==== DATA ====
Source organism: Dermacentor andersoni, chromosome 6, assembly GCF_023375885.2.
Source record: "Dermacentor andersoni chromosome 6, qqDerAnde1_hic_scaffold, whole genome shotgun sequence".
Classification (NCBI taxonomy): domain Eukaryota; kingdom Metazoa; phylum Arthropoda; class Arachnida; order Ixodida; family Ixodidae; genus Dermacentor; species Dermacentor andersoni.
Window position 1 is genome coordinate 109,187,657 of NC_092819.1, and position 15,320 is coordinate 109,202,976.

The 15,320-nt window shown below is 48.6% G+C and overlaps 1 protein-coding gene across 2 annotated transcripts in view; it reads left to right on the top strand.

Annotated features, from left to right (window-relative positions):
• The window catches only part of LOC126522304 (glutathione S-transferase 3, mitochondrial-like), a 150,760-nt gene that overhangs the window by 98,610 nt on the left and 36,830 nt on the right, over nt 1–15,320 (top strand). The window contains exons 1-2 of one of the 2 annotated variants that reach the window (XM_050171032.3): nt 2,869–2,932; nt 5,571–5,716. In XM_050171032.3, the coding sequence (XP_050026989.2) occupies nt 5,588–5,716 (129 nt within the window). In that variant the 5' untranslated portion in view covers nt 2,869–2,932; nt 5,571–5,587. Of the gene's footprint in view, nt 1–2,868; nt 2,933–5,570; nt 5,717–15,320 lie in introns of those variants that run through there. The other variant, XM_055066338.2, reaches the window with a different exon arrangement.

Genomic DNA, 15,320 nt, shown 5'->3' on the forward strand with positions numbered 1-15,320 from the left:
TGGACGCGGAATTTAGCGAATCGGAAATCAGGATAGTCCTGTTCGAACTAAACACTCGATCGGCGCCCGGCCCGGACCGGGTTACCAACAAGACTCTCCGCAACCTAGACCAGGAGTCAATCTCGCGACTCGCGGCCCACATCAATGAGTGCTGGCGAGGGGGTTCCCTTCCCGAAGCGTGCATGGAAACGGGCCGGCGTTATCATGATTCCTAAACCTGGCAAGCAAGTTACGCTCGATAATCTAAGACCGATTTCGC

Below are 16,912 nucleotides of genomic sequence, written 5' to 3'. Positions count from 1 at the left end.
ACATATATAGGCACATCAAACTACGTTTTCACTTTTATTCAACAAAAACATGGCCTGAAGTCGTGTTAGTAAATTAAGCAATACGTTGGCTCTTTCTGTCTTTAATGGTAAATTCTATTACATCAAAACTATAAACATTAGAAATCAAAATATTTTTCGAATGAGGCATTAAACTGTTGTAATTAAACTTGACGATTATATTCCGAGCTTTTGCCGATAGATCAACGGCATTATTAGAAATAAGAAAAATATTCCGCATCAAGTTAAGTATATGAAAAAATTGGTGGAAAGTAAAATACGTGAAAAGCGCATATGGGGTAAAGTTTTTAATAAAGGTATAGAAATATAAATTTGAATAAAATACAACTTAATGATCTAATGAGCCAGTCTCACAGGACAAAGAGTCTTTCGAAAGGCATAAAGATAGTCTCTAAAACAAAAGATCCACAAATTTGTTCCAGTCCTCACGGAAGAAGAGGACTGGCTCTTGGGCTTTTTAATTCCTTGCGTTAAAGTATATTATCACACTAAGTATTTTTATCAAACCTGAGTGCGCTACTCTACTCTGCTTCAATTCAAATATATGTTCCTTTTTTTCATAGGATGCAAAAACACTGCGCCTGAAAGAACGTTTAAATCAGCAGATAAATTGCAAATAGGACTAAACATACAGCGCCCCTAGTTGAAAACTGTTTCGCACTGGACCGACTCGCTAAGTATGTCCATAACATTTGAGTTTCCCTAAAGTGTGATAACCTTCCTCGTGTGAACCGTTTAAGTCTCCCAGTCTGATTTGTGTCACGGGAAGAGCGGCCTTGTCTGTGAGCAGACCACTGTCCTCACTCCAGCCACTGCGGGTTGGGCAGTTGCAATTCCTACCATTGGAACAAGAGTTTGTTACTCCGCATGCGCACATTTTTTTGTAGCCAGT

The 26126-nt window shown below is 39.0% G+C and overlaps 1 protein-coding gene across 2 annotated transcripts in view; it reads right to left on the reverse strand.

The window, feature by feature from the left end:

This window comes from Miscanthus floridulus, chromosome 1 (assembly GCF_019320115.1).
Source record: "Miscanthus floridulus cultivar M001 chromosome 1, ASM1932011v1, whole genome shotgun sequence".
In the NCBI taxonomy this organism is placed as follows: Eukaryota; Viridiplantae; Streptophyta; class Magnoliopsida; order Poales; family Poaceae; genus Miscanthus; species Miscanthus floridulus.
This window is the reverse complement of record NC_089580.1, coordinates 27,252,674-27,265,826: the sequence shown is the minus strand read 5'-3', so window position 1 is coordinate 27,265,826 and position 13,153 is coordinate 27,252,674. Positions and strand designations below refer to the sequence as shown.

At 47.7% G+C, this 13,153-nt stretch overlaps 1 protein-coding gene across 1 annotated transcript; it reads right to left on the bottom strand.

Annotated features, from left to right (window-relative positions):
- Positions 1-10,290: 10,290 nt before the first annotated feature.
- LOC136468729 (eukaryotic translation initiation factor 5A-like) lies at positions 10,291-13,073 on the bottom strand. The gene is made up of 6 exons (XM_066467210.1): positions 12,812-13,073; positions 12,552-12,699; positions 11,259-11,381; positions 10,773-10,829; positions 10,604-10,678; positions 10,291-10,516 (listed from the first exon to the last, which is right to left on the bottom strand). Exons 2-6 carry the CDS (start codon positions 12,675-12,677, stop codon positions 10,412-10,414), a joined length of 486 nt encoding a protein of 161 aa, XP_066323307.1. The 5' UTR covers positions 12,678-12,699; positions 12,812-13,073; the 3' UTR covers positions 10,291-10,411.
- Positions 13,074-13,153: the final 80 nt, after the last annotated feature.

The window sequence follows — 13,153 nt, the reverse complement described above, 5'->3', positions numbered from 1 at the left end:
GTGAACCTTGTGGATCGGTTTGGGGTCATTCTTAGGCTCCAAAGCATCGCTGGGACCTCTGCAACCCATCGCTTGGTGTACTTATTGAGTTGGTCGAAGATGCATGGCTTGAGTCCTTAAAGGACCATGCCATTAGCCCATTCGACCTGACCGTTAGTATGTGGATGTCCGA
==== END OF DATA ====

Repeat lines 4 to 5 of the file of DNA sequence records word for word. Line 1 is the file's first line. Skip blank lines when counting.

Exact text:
Window position 1 is genome coordinate 109,187,657 of NC_092819.1, and position 15,320 is coordinate 109,202,976.

The 15,320-nt window shown below is 48.6% G+C and overlaps 1 protein-coding gene across 2 annotated transcripts in view; it reads left to right on the top strand.